Painting animals is part of a tradition dating back to the 17th century when animal-specialized painters began contributing to portraits, landscapes, or history paintings of other artists. Whether to compose a Natural History book or a shadow of a sheep in the background of a portrait, animal painting attracted various artists, with Rosa Bonheur being its supreme mistress.
Rosa was born in 1822 in Bordeaux, and her family was full of artists. Rosa’s father was a portrait painter and so were two of his brothers. In that sense, the girl’s choice seemed obvious. What was not expected, however, was that the artist chose animals as the main area of focus.
Although painting animals had already been popular, the term “animal painting” was only coined in the 18th century by the naturalist John Berkenhout. Artists who specialized in the art of portraying animals were called ‘animal painters’, and worked with other artists in two ways: if the genre of painting was historical or mythological, they collaborated just adding the figures of animals. If the beast (or pet) was the main theme, then other artists collaborated with them, producing background landscapes and any human company.
Rosa Bonheur produced a series of pictures in which all kinds of animals can be seen, from dogs to cows. But in particular, it’s the lions, these magnificent animals, that make the most beautiful part of her work.
In Rosa’s family girls were educated exactly in the same way as boys. The girl followed the practiced at the time path of learning art, beginning with copying other people’s works and sketching life models. But with time, when still very young, she became interested in horses (by the way, horses seem to be the most favorite of painters).
Later Rosa began to visit slaughterhouses and the Institute of Veterinary Medicine. She took part in animal dissections to be as realistic as possible in her paintings. And it was not just that. Rosa had an unusual pet in her youth: she tended a sheep on the porch of her apartment!
Rosa’s fame came in the late 1840s. She received an order from the French government and began to have her work exhibited frequently. In this way, the artist began to be known beyond France. She arrived in Sweden and had her works admired even by Queen Victoria herself. And more: in 1865, Rosa was awarded the medal of the National Order of the Legion of Honor by Empress Eugenia.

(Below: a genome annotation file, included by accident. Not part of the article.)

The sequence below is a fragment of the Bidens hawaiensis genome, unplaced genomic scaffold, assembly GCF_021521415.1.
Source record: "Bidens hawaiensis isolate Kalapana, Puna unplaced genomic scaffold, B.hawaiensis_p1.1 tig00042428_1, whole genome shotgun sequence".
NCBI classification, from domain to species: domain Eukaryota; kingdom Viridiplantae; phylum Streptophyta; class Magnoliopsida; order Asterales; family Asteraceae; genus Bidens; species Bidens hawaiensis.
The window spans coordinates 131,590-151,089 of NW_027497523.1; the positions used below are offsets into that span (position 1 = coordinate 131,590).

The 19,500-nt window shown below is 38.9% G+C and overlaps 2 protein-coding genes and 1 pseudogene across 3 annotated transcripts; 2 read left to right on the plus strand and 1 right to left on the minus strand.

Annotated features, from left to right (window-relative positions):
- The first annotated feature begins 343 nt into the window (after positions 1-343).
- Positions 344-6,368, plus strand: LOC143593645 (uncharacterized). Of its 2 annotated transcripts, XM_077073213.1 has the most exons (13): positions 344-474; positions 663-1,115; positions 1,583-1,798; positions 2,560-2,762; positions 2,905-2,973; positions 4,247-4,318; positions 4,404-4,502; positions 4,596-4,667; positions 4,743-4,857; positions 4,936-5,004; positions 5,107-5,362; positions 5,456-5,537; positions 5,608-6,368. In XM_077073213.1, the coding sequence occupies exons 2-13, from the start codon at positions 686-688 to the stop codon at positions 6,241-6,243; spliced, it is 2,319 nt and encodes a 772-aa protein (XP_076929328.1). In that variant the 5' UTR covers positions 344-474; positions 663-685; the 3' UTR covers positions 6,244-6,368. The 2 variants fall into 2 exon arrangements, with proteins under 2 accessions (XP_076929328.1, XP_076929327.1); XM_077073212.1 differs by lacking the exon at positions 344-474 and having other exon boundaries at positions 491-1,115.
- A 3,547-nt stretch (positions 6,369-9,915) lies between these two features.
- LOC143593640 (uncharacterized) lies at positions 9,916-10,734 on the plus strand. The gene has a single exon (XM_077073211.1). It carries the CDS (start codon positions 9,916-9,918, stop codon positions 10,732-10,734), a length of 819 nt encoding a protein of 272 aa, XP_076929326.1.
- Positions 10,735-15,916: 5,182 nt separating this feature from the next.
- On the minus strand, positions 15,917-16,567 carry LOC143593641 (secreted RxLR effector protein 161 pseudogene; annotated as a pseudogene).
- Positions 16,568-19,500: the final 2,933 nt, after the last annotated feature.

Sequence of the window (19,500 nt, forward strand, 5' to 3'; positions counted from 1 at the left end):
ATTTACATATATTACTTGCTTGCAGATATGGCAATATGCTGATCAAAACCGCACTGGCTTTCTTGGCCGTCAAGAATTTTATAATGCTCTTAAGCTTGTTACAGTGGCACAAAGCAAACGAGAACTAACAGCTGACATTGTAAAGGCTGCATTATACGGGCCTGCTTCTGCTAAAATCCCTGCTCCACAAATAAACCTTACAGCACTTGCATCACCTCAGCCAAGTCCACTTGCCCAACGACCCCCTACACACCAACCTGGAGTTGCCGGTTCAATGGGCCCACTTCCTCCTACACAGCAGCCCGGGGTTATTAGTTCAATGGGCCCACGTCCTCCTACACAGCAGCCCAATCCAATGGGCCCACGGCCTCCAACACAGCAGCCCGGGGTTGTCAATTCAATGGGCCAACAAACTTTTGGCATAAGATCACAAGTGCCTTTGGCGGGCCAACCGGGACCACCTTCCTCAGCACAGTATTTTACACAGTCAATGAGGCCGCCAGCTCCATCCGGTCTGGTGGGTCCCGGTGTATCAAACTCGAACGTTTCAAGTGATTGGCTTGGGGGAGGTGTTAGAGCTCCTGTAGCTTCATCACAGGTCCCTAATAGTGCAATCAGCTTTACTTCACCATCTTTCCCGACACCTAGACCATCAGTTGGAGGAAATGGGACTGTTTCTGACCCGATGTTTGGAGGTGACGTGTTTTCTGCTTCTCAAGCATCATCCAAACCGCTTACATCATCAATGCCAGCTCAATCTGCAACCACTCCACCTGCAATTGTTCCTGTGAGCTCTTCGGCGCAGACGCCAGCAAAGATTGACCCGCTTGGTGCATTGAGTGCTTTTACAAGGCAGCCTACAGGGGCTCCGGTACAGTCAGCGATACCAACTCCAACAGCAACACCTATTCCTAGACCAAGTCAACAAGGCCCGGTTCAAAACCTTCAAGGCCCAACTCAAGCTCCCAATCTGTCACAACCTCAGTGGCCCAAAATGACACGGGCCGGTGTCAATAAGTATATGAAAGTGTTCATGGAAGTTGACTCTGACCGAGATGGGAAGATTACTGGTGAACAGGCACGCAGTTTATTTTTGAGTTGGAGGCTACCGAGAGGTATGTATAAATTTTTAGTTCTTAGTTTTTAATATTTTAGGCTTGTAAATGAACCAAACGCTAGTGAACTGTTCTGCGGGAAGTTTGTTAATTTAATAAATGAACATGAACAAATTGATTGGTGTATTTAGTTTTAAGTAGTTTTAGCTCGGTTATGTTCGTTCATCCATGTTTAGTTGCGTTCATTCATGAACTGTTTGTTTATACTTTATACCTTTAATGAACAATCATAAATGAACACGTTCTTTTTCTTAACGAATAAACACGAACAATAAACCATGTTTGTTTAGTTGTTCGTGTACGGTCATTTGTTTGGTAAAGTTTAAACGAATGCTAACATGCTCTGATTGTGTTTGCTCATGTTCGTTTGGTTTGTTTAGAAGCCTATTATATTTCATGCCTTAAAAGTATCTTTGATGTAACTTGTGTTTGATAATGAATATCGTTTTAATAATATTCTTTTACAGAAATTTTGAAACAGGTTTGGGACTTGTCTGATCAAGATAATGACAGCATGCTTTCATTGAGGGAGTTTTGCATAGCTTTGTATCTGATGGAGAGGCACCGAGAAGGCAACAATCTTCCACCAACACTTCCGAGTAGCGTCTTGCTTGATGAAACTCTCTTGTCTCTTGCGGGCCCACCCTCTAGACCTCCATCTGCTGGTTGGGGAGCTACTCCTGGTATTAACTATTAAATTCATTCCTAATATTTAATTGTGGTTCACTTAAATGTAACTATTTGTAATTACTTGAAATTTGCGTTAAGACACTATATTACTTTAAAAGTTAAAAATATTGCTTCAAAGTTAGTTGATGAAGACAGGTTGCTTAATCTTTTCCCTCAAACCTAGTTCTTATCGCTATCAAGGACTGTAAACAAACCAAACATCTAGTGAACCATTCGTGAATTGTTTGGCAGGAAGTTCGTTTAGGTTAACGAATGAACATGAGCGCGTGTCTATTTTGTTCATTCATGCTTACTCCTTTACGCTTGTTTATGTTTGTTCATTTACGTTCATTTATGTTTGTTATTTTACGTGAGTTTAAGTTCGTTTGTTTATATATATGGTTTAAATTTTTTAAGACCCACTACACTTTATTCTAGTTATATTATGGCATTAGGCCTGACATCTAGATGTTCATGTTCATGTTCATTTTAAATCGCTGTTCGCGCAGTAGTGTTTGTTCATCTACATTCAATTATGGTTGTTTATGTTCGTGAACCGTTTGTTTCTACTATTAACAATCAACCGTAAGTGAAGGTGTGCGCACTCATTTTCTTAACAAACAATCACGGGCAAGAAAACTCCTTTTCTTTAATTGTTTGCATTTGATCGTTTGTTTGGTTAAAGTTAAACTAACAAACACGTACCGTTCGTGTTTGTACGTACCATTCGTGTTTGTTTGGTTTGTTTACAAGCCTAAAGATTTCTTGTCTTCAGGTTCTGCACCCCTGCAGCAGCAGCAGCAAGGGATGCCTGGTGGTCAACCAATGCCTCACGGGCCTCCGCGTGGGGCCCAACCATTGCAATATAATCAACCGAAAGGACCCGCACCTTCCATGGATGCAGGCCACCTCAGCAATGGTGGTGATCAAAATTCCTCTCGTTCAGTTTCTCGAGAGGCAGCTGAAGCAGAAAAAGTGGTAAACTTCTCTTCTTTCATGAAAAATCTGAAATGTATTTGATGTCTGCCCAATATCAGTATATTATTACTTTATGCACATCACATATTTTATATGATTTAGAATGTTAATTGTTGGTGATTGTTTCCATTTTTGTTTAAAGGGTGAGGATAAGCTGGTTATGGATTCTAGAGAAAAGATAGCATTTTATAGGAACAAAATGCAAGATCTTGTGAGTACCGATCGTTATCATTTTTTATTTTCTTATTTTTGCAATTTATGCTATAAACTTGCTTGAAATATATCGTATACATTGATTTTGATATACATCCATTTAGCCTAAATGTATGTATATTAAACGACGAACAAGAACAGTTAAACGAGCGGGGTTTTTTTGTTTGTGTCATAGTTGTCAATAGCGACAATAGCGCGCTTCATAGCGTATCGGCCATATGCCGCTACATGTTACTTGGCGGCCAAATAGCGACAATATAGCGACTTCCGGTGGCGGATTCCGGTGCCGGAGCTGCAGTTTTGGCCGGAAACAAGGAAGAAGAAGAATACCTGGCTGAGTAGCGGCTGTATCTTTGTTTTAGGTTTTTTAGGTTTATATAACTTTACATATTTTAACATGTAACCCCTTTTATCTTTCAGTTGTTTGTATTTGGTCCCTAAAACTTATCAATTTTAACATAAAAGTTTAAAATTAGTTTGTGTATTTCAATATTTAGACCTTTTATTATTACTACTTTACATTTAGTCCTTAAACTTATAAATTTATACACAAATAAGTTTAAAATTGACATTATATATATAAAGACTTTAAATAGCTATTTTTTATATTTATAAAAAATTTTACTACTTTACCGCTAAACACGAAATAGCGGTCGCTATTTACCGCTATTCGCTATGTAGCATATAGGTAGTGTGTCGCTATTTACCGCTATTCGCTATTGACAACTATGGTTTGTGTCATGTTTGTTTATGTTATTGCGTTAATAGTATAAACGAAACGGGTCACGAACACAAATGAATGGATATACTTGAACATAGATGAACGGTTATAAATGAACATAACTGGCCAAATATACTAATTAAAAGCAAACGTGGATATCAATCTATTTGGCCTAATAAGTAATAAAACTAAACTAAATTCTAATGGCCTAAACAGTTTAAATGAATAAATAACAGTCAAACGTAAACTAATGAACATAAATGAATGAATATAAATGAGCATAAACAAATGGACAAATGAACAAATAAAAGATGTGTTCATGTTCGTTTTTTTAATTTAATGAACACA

Her life was wild as her work, Rosa was independent and bold. In her childhood, she was undisciplined and had some difficulty learning to write. Because she was not very well behaved, she was even expelled from school. Following this episode, her father took care of the girl’s education.
She did not care much for the conventions of her day (or if she had to respect them, she made a point of showing her contempt for them). Her hair was always cut short and she smoked in public, two things that respectable women never did. She also wore men’s clothes when she went out in public (imagine that she had received a special permit from the city hall to be able to dress like that because according to her, the tight dresses hindered her work).
At the age of 33, Rosa bought a palace in Fontainebleau, and shared it with Nathalie Micas. The two were friends since the age of 14 and lived a beautiful romance that ended only with the death of Nathalie in 1889. About Rosa, Nathalie once said: She protected me from the mud that was thrown at me, preventing me from becoming dirty. Nathalie’s death triggered a deep depression in the artist. A few years later, the artist Anna Elizabeth Klumpke asked to paint a portrait of Rosa, of whom she was a great admirer. The admiration became love and the two lived together until the death of Rosa.
Rosa had the courage and the daring to live as she wanted, even if it might have affected her career. She was able to live quietly on the income from her work, which was not easy for many artists at the time, and ran her father’s art school. She was known for helping artists in difficulty. Rosa Bonheur died in 1899 and her ashes were placed next to Nathalie’s (Anna’s were placed there later, too). Rosa’s benefits for the arts, however, did not end with her death: one of the houses in which she worked in Thomery now houses a museum. Oh, and one last thing: in Fontainebleau, the painter had several animals, including, in addition to deer and parrots, a pair of lions!